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India’s LEAD School becomes unicorn with fresh $100M in funding

Originally appeared in TechCrunch on January 13, 2022

Despite the recent boom of consumer-focused education learning platforms in India, the vast majority of students in the South Asian nation remain unserved. The existing B2C offerings are expensive for most of the students and are heavily skewed towards those in high school preparing for competitive exams.

LEAD School, a nine-year-old startup, is addressing this disconnect by leveraging an infrastructure that already has a wide reach in the nation: schools. And the model is working.

WestBridge Capital said on Thursday it led LEAD School’s Series E funding, putting $95 million alone. The new financing round, in which GSV Ventures also participated, and which pushes LEAD School’s all-time raise to $170 million, has doubled the startup’s valuation to $1.1 billion in nine months.

LEAD School, founded by couple Sumeet Mehta and Smita Deorah, works with thousands of K-12 schools where it has integrated its platform that helps them secure books and other resources from vendors, thereby cutting middlemen and bringing quality assurance. Most of the schools serve low-income families, and LEAD estimates it will have over 5,000 schools in April when the new session starts.

But more importantly, and why the couple started LEAD School in the first place, the startup helps teachers design the curriculum and find ways to better convey the concepts to students and evaluate the learning outcome.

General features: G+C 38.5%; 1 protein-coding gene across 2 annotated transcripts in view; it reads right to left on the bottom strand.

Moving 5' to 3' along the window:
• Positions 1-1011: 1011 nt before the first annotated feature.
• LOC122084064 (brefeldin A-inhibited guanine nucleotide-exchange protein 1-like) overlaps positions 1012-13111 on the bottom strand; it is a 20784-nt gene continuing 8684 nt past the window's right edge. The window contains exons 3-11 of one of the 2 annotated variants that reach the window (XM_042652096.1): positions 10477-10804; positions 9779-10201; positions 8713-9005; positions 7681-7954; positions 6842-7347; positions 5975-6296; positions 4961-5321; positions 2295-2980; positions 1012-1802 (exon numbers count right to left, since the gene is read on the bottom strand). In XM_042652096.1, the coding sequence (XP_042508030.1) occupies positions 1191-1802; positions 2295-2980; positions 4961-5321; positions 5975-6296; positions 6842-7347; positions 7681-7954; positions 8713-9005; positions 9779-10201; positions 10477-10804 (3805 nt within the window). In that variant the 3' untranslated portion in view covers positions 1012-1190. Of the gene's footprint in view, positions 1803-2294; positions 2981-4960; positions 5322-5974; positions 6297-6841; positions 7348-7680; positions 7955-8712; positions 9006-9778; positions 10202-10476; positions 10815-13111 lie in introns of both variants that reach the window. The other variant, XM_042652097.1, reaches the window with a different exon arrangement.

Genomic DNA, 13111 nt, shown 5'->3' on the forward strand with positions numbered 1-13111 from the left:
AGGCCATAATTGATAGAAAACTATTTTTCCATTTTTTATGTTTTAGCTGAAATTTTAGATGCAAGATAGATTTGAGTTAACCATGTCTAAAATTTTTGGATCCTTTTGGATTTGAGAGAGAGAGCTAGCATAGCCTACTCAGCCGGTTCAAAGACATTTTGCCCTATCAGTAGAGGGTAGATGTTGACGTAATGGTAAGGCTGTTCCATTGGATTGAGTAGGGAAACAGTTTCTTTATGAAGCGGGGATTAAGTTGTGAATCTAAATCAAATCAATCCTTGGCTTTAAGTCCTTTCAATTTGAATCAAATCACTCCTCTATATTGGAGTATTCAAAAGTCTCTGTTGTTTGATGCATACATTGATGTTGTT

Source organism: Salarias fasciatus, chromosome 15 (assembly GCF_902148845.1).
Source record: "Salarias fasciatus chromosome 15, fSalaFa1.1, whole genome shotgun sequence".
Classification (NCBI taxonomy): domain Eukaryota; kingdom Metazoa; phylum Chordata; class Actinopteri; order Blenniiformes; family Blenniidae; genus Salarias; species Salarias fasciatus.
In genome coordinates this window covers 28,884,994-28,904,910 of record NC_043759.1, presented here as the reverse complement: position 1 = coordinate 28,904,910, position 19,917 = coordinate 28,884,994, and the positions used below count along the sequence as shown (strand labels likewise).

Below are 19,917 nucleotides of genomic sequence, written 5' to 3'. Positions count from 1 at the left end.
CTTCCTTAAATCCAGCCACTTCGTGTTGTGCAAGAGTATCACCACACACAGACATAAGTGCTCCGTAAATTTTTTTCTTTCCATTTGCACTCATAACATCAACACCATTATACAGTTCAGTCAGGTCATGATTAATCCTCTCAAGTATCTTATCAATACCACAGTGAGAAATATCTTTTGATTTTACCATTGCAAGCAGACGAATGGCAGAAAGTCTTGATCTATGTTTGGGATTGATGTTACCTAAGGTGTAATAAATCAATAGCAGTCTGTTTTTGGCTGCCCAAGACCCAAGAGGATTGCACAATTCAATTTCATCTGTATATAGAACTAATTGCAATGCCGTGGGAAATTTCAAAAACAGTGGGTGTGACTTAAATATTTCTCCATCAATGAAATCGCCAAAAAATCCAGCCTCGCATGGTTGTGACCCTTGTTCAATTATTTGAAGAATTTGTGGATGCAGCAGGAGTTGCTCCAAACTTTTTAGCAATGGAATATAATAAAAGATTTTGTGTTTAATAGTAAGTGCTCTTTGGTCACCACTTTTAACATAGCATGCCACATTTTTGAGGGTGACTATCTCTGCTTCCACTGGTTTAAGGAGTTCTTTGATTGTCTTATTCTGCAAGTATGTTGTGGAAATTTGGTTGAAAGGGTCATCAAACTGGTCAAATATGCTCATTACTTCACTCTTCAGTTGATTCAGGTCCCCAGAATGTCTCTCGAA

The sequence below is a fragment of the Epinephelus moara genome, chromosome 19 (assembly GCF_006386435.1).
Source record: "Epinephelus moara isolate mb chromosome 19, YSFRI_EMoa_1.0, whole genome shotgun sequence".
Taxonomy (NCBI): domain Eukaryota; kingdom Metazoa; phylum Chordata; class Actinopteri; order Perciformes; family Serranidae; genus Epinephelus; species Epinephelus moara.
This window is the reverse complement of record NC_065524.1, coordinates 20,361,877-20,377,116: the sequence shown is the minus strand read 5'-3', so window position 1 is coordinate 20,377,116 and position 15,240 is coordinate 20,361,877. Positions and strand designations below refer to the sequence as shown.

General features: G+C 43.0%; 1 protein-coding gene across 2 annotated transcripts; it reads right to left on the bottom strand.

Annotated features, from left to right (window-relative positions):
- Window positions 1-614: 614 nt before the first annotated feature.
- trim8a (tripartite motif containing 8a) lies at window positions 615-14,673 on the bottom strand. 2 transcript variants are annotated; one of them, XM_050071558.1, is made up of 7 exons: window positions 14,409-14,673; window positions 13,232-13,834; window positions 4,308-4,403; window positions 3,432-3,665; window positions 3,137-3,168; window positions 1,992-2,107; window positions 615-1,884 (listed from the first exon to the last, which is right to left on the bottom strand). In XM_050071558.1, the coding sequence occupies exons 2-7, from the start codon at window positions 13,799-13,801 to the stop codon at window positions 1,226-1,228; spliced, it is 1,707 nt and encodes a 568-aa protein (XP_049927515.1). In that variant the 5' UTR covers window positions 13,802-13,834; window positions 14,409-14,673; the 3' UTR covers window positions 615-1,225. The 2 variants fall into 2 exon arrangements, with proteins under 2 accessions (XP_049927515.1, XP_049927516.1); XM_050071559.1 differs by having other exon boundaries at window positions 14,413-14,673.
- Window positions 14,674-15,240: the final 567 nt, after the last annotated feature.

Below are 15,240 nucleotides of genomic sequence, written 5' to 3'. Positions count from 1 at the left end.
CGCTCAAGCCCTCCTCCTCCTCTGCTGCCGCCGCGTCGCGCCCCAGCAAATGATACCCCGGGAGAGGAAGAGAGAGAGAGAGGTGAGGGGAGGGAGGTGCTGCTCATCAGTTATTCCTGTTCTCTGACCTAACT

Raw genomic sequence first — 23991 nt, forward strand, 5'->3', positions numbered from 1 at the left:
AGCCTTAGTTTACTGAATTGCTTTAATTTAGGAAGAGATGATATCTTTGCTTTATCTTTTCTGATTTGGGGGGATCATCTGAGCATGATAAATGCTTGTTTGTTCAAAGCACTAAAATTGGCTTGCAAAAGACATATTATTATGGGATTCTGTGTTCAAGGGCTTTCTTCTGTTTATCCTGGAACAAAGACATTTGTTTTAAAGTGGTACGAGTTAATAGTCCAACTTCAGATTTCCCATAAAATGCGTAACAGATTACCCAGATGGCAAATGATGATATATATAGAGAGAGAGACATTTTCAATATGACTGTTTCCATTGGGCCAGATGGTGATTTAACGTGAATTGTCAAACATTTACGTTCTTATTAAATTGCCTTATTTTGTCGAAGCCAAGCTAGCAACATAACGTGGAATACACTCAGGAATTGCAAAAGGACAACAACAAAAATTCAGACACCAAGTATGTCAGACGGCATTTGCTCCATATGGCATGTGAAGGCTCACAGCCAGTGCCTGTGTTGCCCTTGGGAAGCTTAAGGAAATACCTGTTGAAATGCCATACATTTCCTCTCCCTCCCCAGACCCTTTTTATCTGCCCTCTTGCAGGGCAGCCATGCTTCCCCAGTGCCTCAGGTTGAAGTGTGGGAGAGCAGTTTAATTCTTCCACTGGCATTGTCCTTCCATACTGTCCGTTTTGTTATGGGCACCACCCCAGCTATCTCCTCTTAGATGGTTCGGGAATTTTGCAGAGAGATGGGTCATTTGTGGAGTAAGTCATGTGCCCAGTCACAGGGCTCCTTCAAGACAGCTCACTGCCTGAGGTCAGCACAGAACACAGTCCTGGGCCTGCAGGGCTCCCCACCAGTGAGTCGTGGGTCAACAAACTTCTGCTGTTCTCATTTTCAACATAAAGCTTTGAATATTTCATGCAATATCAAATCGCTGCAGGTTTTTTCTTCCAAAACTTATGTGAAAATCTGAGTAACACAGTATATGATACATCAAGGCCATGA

The startup works closely with students to understand the areas where they need improvements. LEAD School has found that the biggest challenge most students face is in understanding English, a factor that also impacts how they grasp most other subjects.

Focusing on clearing the fundamentals with priority has helped students in LEAD School-powered institutions score over 70% in mastery on all subjects, said Deorah in an interview with TechCrunch.

“If India has to achieve its true potential, its schools have to significantly transform so that every child can achieve their true potential. But in K-12, everyone has been talking about edtech that is direct-to-student by circumventing schools. And everyone focuses on test prep and tuitions. Because people have accepted that schools cannot be improved. But we thought differently. A child spends six hours in school and one hour in tuition. If we can transform schools, imagine what is possible?! That’s why we focused on school edtech,” she said.

“Typically for a school that partners with LEAD, this uplifts the students’ learning outcome by 20 to 25%,” she said, adding that the startup expects to serve 2 million students in April. “The thing that makes us proud is the students’ outcome. This has what has helped us reach the scale where we are today.”

The pandemic, which has prompted New Delhi and state governments to shut down the schools several times, has created an additional barrier for students. Most of these students are from families that don’t have multiple smartphones or other devices at home.

To tackle this, LEAD School has worked with teachers to offer live as well as asynchronous virtual classes so that students can watch the lessons and complete the homework with more flexibility, she said.

“Here we are talking about households where kids don’t have personal devices. Among the children we serve, hardly five to 10 percent of their parents have purchased a tablet for them,” she said. “Synchronous learning is not possible in this ecosystem.”

LEAD School expects to achieve an annual revenue run-rate of $80 million in the new academic year. The startup plans to deploy the fresh funds to innovate on product and curriculum. It aims to reach 25 million students and scale its ARR to $1 billion.

With over 250 million school-going students, India is home to one of the world’s largest education markets. Indian parents spend heavily on their kids’ education as they see it as a key to economic progress and a better life.